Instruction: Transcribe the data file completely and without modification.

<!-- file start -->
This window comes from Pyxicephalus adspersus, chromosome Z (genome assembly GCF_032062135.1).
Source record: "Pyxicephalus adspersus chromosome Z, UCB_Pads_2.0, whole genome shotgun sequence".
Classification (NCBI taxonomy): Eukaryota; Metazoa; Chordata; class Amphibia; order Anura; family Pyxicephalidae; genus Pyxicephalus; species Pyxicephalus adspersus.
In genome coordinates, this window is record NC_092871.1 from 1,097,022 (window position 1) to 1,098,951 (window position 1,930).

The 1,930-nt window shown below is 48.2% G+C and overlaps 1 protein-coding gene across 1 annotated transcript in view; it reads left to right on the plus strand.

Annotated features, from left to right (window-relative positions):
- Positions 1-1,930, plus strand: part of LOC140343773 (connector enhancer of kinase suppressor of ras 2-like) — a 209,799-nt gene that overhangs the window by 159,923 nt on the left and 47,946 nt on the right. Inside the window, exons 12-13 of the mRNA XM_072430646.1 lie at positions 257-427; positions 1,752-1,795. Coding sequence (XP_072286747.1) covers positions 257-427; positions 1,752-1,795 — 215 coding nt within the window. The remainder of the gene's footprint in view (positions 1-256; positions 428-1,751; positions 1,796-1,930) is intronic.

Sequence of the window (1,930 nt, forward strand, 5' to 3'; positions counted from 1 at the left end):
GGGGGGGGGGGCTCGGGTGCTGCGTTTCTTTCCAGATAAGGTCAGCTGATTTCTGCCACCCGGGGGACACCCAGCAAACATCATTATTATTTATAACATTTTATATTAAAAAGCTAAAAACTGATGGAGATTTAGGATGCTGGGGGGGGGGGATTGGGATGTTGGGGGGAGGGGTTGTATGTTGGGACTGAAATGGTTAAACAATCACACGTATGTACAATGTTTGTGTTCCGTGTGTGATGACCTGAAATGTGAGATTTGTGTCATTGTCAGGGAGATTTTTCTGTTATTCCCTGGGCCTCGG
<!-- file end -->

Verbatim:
This window comes from Pyxicephalus adspersus, chromosome Z (genome assembly GCF_032062135.1).
Source record: "Pyxicephalus adspersus chromosome Z, UCB_Pads_2.0, whole genome shotgun sequence".
Classification (NCBI taxonomy): Eukaryota; Metazoa; Chordata; class Amphibia; order Anura; family Pyxicephalidae; genus Pyxicephalus; species Pyxicephalus adspersus.
In genome coordinates, this window is record NC_092871.1 from 1,097,022 (window position 1) to 1,098,951 (window position 1,930).

The 1,930-nt window shown below is 48.2% G+C and overlaps 1 protein-coding gene across 1 annotated transcript in view; it reads left to right on the plus strand.

Annotated features, from left to right (window-relative positions):
- Positions 1-1,930, plus strand: part of LOC140343773 (connector enhancer of kinase suppressor of ras 2-like) — a 209,799-nt gene that overhangs the window by 159,923 nt on the left and 47,946 nt on the right. Inside the window, exons 12-13 of the mRNA XM_072430646.1 lie at positions 257-427; positions 1,752-1,795. Coding sequence (XP_072286747.1) covers positions 257-427; positions 1,752-1,795 — 215 coding nt within the window. The remainder of the gene's footprint in view (positions 1-256; positions 428-1,751; positions 1,796-1,930) is intronic.

Sequence of the window (1,930 nt, forward strand, 5' to 3'; positions counted from 1 at the left end):
GGGGGGGGGGGCTCGGGTGCTGCGTTTCTTTCCAGATAAGGTCAGCTGATTTCTGCCACCCGGGGGACACCCAGCAAACATCATTATTATTTATAACATTTTATATTAAAAAGCTAAAAACTGATGGAGATTTAGGATGCTGGGGGGGGGGGATTGGGATGTTGGGGGGAGGGGTTGTATGTTGGGACTGAAATGGTTAAACAATCACACGTATGTACAATGTTTGTGTTCCGTGTGTGATGACCTGAAATGTGAGATTTGTGTCATTGTCAGGGAGATTTTTCTGTTATTCCCTGGGCCTCGG